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11 police officers from Pittsburgh mass shooting light Long Island menorah

“The light of the menorah reminds us that when the forces of light and good encounter darkness and hate, without fail, light will always prevail,” said Rabbi Aaron Konikov of Chabad of Roslyn, N.Y.

Eleven Pittsburgh police officers, who were among the first responders to the Oct. 27 mass shooting that claimed 11 lives in a Squirrel Hill synagogue, helped light the menorah at Chabad of Roslyn on Long Island, N.Y. (Credit: Chabad.org/News)
Eleven Pittsburgh police officers, who were among the first responders to the Oct. 27 mass shooting that claimed 11 lives in a Squirrel Hill synagogue, helped light the menorah at Chabad of Roslyn on Long Island, N.Y. (Credit: Chabad.org/News)

The 11 Jewish victims of the Oct. 27 mass shooting in a Pittsburgh synagogue were remembered on Long Island on Sunday night as 11 Pittsburgh police officers, who were among the first responders to the tragedy, as a team helped light the menorah at Chabad of Roslyn on Long Island, N.Y.

Local officials and law-enforcement authorities also attended the lighting, which was billed as a show of solidarity with the Pittsburgh community and a display of Jewish pride in the face of rising anti-Semitism in North America and Europe, especially.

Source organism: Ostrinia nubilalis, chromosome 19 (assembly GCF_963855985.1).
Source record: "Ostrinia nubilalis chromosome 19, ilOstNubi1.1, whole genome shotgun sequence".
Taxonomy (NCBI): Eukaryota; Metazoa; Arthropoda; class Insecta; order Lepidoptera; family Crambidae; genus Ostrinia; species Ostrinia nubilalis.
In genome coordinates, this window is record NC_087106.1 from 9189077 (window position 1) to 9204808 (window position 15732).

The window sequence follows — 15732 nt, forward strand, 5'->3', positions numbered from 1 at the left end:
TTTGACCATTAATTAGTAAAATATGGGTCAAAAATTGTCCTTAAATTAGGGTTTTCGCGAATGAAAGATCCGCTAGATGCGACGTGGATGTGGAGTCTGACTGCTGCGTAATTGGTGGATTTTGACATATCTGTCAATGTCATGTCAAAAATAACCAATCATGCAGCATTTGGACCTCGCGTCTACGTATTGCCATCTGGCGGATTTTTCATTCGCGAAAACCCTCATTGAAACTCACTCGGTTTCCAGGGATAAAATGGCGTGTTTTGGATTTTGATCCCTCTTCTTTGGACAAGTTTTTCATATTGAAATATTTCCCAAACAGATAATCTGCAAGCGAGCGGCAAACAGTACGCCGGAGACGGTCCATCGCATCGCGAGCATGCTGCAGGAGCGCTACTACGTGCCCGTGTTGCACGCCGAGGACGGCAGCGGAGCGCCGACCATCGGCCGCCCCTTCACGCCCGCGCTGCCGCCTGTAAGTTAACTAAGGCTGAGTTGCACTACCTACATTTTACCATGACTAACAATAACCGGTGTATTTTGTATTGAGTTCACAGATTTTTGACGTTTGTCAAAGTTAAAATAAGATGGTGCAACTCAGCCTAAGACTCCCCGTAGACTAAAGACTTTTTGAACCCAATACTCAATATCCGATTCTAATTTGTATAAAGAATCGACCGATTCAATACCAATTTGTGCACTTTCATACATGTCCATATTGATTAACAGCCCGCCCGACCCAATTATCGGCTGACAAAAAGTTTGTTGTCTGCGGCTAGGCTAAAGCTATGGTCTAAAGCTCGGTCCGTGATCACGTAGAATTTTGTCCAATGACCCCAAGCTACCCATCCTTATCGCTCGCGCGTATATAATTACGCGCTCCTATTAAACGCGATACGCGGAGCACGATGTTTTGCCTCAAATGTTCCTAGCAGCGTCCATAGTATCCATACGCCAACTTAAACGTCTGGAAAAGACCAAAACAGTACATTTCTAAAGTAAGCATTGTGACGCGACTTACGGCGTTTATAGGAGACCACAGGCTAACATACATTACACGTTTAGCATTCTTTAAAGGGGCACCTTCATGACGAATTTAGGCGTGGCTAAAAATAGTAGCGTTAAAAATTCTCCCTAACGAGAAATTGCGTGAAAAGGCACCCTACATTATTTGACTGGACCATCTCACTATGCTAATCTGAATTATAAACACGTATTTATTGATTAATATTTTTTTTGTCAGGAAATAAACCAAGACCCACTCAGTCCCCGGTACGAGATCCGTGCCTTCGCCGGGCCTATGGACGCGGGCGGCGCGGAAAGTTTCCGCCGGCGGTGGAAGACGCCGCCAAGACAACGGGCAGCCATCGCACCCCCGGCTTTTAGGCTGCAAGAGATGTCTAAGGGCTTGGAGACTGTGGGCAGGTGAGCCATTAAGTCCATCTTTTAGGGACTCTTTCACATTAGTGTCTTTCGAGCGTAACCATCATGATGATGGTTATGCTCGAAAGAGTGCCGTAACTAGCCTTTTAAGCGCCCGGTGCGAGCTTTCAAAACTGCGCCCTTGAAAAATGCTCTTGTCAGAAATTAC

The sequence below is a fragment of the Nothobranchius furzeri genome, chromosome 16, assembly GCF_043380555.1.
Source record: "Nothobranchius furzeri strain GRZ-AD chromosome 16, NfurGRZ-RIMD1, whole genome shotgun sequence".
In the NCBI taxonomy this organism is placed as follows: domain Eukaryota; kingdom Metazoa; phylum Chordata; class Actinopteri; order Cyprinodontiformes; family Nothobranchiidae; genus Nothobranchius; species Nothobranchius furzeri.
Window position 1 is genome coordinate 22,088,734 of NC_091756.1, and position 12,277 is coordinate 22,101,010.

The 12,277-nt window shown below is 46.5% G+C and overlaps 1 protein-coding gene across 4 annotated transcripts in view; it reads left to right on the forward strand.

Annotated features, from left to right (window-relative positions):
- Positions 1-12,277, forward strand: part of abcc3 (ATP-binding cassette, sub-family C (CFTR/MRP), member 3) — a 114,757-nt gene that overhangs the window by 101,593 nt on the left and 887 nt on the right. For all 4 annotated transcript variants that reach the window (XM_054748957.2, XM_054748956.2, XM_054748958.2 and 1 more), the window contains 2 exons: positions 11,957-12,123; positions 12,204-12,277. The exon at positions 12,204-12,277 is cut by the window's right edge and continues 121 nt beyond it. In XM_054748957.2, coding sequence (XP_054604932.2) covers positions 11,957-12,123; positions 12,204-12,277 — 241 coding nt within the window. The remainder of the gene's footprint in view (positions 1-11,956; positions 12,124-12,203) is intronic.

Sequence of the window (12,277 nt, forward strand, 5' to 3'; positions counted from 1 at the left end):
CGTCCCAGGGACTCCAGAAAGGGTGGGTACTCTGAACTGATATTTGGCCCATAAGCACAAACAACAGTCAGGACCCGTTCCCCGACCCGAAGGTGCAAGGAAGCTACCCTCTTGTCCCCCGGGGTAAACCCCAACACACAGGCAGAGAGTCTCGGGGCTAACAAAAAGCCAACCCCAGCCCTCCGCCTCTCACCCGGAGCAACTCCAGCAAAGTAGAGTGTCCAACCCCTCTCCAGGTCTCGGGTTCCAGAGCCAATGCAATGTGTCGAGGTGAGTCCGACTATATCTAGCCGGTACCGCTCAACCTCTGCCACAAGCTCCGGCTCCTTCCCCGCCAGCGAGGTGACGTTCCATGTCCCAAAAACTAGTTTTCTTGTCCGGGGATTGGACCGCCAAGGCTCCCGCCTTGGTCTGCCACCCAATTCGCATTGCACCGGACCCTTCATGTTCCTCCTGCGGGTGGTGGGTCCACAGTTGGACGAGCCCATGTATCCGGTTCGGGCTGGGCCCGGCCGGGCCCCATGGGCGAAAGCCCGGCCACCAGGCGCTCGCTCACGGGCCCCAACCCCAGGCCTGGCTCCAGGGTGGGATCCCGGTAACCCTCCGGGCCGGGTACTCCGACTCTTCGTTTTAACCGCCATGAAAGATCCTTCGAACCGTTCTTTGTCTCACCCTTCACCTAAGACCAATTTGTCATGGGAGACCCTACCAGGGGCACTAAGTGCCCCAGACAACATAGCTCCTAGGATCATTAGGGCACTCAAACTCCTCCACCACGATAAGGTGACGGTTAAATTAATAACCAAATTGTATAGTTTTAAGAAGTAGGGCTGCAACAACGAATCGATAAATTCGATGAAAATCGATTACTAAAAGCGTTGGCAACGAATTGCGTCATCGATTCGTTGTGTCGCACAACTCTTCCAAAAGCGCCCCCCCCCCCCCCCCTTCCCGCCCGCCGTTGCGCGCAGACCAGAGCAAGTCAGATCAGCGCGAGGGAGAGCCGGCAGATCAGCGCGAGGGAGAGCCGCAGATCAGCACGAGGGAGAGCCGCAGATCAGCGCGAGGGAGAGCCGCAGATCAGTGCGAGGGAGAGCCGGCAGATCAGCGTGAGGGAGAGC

The ceremony was a show of solidarity with the Pittsburgh community and a display of Jewish pride in the face of rising anti-Semitism. (Credit: Chabad.org/News)

“The light of the menorah reminds us that when the forces of light and good encounter darkness and hate, without fail, light will always prevail,” said Rabbi Aaron Konikov, director of Chabad of Roslyn. “The nature of light is that it is always victorious over darkness. If one hate-filled person created such darkness and pain, imagine the impact of so many more people united in doing good.”

In addition to the menorah-lighting, which paid tribute to the victims and honored the officers who risked their lives to save others, traditional Hanukkah treats and lively music were featured.

The Roslyn public menorah—the tallest on Long Island—is one of more than 15,000 public menorahs in 100 countries and in hundreds of cities across all 50 states, including Pittsburgh, where a menorah-lighting took place in the heart of the Squirrel Hill neighborhood where the fatal shooting took place. That event, too, remembered the victims and paid tribute to first responders.

On Tuesday night, a car-menorah parade of about 100 cars will pass through the neighborhood, ending at a festival at a local outdoor mall. Several thousand are expected to attend that celebration, as Hanukkah celebrations across the United States and Europe see record numbers of attendees this year in response to an uptick in anti-Semitic behavior.

This article originally appeared on Chabad.org/News.

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